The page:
One theme central to Confucianism is that of relationships, and the differing duties arising from the different status one held in relation to others. Individuals are held to simultaneous stand in different degrees of relationship with different people, namely, as a junior in relation to their parents and elders, and as a senior in relation to their children, younger siblings, students, and others. While juniors are considered in Confucianism to owe strong duties of reverence and service to their seniors, seniors also have duties of benevolence and concern toward juniors. This theme consistently manifests itself in many aspects of East Asian culture even to this day, with extensive filial duties on the part of children toward parents and elders, and great concern of parents toward their children.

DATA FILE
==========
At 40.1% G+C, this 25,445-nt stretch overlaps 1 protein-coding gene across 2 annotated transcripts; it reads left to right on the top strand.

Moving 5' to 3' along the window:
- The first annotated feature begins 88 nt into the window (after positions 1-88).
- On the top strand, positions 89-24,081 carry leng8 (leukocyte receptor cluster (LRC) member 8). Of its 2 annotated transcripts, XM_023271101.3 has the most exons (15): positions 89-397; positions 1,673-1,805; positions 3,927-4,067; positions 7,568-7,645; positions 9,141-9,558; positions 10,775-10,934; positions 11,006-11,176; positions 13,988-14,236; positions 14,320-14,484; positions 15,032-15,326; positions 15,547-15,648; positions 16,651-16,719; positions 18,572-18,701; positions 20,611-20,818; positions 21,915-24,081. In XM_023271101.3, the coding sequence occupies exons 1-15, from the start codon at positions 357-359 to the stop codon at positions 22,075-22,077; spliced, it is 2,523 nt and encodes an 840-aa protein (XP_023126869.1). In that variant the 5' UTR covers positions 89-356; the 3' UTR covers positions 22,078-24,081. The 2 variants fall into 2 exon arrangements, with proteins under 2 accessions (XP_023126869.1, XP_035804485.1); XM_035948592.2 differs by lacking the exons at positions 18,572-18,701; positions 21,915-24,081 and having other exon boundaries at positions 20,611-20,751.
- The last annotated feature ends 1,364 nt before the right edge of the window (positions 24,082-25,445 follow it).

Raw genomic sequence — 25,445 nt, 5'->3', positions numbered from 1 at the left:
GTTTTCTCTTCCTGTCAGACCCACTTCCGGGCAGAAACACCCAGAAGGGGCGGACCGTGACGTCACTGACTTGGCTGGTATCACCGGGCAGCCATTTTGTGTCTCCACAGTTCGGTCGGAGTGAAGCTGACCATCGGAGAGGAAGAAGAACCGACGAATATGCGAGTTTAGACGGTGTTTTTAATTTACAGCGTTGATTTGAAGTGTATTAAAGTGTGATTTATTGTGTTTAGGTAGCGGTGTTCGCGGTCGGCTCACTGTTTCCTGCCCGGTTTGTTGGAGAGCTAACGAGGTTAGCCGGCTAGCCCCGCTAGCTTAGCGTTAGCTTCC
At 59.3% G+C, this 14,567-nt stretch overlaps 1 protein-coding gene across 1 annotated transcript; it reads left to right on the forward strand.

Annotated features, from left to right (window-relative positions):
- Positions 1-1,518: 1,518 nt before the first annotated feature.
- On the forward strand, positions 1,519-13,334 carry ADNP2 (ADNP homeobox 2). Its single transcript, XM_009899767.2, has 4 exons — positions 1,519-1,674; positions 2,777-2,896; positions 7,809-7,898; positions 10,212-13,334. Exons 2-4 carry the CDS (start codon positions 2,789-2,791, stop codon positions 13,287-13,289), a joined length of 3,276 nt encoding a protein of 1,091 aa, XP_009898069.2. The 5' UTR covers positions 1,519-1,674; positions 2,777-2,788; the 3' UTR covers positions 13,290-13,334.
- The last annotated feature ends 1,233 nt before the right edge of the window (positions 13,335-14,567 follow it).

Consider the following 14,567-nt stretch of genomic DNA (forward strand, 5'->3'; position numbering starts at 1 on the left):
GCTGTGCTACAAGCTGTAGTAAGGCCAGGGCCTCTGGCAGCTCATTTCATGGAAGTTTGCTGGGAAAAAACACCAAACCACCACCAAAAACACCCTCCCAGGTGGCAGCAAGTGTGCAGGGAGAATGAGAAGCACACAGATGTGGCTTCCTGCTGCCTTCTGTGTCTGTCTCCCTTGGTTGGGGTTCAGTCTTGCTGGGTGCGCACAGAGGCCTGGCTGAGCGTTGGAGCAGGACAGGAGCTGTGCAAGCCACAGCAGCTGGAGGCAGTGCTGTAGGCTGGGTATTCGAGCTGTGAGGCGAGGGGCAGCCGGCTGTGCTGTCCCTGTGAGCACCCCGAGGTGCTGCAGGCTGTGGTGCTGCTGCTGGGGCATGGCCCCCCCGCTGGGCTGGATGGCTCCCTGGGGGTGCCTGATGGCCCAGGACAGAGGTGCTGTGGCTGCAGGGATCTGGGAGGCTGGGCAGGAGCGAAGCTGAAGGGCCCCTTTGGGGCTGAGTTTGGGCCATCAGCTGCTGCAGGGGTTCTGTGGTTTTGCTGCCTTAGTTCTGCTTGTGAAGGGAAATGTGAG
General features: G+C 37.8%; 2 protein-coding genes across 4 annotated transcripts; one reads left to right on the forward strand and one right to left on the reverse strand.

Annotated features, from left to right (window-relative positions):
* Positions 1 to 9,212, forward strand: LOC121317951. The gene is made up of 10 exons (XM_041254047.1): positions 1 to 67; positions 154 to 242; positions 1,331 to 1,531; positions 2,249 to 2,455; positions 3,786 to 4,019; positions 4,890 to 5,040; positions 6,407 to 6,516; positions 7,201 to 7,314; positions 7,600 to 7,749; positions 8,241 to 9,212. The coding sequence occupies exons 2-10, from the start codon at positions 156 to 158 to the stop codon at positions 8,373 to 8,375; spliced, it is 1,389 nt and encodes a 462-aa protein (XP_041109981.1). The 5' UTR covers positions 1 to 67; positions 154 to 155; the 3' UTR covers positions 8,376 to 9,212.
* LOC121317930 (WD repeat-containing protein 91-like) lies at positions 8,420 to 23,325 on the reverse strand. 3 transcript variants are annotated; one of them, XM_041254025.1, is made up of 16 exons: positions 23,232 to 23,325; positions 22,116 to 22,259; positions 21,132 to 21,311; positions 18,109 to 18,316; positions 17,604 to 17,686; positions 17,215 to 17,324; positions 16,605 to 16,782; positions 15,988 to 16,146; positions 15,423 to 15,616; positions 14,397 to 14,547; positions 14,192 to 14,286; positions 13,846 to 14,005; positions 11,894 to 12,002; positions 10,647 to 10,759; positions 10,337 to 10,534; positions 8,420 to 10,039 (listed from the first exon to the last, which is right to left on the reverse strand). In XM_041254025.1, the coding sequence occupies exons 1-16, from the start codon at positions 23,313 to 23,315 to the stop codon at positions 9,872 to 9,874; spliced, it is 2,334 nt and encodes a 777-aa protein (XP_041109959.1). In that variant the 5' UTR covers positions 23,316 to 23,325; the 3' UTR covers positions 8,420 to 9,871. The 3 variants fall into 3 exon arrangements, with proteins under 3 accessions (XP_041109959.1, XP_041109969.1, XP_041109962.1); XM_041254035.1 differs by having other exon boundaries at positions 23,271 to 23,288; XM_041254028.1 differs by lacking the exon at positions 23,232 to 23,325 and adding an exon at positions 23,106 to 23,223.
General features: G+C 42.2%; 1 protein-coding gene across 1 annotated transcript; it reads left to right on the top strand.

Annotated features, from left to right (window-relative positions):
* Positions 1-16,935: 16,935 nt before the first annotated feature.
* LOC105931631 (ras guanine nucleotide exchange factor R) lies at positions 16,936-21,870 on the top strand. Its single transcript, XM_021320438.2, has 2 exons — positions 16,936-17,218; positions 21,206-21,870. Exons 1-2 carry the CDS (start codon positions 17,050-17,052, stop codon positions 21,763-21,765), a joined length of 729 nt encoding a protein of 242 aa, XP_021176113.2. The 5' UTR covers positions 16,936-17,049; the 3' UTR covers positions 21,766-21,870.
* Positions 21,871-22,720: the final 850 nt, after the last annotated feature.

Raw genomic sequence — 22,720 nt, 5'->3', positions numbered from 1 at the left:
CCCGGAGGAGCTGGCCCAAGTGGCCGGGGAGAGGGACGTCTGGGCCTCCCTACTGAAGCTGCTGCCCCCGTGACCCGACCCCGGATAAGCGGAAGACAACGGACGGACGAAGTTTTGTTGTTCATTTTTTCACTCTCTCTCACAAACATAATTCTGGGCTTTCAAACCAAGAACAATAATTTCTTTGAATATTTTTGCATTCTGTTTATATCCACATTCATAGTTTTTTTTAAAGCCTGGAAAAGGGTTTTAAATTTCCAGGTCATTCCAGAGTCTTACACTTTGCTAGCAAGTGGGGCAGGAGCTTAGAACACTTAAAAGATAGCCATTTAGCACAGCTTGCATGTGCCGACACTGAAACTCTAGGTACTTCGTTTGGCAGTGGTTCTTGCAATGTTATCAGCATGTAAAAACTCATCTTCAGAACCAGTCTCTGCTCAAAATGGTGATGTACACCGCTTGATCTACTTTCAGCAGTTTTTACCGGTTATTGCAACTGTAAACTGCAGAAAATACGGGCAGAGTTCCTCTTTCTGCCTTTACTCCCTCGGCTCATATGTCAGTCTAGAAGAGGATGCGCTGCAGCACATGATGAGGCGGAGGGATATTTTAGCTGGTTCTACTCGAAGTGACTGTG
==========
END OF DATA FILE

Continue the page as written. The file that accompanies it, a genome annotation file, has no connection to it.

Loyal is the equivalent of filial piety on a different plane, between ruler and minister. It was particularly relevant for the social class to which most of Confucius' students belonged, because the only way for an ambitious young scholar to make his way in the Confucian Chinese world was to enter a ruler's civil service. Like filial piety, however, loyalty was often subverted by the autocratic regimes of China. Confucius had advocated a sensitivity to the real politik of the class relations that existed in his time; he did not propose that "might makes right", but that a superior who had received the "Mandate of Heaven" (see below) should be obeyed because of his moral rectitude.In later ages, however, emphasis was placed more on the obligations of the ruled to the ruler, and less on the ruler's obligations to the ruled.